Mark Moskowitz called the lack of a new "iPhone 5" a near-term disappointment, as he had expected Apple to release two devices on Tuesday. However, he did note that he views the "feature set improvements in the iPhone 4S and the broader pricing strategy as positives."

Given the upgrades of the iPhone 4S in combination with iOS 5 and iCloud, Moskowitz says the iPhone 4S is "elevated…above the rest of the pack."

The analyst disagreed with Abramsky's depiction, calling it "more than evolutionary." He highlighted the new A5 dual-core CPU with a 7x improvement in graphics performance, as well as the new "world-mode" functionality, improved battery life, and double the download speeds of the current iPhone 4.

Moskowitz views Apple's faster time-to-market and midrange pricing as driving sales of the iPhone. "The new 4S is slated for pre-orders starting October 7 in six countries and then expected to reach 22 more countries on October 28. By the end of 2011, Apple expects distribution in 70 countries and through 100 carriers," he said.

Apple's pricing now extends from a free iPhone 3GS with a two-year contract to $399 for the 64GB iPhone 4S. According to Moskowitz, Apple's strategy to "cover the spectrum of smartphone price points" should set up the company to make gains in emerging markets, including China.

The analyst is a believer in Siri as providing significant added value to the iPhone platform. "Once investors dig into Siri, we think its addition will overshadow the lack of full iPhone form factor change," he said.

"We think Siri can be viewed as Apple’s initial play into artificial intelligence. The capabilities featured are not equivalent to IBM’s Watson, but without too much imagination, Apple’s Siri + iCloud appears to have significant headroom in terms of technical capabilities," Moskowitz wrote.

UBS

UBS analyst Maynard Um believes Apple has once again "proven its ability to innovate" with Siri, comparing the voice recognition technology to Apple's introduction of multi-touch interfance with the original iPhone. He does note that some will be disappointed by the unchanged design of the iPhone 4S, but he sees Siri, iCloud and other iOS 5 features as driving the next wave of demand.

Like Moskowitz, he views an accelerated country launch and lower-priced iPhone models as instrumental to Apple's handset sales. The firm predicts Apple will sell 25 million iPhones in the first quarter of fiscal 2012, with strong possibility for upside that could bring in $0.02 in earnings per share per incremental 100,000 iPhones sold.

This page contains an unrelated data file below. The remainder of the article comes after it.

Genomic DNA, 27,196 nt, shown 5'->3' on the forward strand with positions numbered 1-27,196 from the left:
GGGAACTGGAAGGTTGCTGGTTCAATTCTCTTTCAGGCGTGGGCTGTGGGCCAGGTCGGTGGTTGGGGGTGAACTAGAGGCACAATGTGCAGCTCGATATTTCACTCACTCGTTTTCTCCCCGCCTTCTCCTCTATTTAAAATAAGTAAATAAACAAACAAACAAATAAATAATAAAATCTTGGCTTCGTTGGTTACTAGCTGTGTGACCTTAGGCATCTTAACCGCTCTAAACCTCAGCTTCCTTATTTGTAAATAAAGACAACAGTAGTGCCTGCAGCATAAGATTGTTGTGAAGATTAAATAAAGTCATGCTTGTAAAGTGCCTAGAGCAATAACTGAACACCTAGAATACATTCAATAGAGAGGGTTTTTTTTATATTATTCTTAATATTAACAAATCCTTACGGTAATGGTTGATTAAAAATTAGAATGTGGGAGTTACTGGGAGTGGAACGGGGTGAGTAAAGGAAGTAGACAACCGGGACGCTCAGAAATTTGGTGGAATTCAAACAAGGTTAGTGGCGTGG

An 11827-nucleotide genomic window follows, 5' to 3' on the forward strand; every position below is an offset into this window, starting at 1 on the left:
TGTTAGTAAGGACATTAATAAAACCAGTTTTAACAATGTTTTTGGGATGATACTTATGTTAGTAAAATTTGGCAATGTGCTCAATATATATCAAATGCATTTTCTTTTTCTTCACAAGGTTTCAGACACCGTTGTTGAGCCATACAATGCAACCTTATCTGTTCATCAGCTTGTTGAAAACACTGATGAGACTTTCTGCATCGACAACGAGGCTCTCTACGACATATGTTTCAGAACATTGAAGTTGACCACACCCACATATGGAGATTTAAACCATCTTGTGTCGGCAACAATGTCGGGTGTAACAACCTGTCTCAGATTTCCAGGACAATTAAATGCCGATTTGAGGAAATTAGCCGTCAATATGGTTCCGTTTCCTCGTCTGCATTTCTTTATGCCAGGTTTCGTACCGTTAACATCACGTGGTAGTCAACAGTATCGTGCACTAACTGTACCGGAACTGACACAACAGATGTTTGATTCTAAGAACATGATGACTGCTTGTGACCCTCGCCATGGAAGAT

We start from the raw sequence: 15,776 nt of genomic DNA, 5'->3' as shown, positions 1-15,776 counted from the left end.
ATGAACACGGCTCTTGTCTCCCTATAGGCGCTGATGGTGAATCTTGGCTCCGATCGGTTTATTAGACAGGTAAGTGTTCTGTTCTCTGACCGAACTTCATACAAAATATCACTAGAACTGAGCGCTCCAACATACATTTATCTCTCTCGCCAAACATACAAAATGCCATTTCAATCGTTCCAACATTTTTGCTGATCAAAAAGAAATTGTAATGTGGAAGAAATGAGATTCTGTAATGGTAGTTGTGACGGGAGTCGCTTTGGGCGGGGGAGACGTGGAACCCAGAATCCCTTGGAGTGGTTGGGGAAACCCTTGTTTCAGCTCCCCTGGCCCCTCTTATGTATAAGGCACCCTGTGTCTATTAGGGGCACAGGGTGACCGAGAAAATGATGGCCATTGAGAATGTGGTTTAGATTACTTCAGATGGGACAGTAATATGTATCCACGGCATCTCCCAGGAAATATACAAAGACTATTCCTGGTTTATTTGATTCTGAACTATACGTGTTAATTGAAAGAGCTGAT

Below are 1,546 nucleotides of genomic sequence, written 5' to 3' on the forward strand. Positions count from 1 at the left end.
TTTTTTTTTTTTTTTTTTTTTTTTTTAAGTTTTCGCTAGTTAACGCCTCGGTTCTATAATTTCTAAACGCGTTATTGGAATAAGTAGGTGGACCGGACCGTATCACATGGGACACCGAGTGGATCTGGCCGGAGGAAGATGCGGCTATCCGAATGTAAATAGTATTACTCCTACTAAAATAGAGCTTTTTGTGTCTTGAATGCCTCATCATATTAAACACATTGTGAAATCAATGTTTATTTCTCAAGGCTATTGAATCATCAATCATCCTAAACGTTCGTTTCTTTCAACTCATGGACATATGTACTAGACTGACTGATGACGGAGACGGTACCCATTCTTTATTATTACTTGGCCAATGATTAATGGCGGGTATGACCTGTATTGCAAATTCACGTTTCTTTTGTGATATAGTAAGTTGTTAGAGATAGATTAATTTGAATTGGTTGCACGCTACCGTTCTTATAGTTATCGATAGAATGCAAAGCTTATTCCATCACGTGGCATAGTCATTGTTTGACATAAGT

Morgan Stanley

Katy Huberty said in a note to clients that Apple had failed to meet high investor expectations with its announcements Tuesday. But, she pointed out that the market "tends to forget that software is what differentiates Apple from the competition." According to her, Apple's efforts with iOS 5, Siri and iCloud continue that fact.

iPhone estimates look "very conservative" in light of past product cycles, Huberty said. Momentum in China, new carriers and the potential for more new phones next year. Morgan Stanley telecom analyst Simon Flannery estimates an incremental one million iPhone per quarter demand from Apple's new relationship with Sprint in the December quarter and 2012.

Huberty's checks with the supply chain indicate that Apple may see improved margins with the iPhone 4S because of "significant component price cuts over the past six month, to the tune of 10-20%." Also, limited hardware design changes to the iPhone 4S should contribute to better gross margins earlier in the product cycle, she said.

Morgan Stanley

The analyst continued to assert that surging demand in China will drive Apple's momentum, pointing to record traffic and revenue ramps for the iPhone maker at its new Shanghai and Hong Kong stores. Apple saw more than 600 percent growth year over year in the Greater China region last quarter, reaching $3.8 billion in revenue.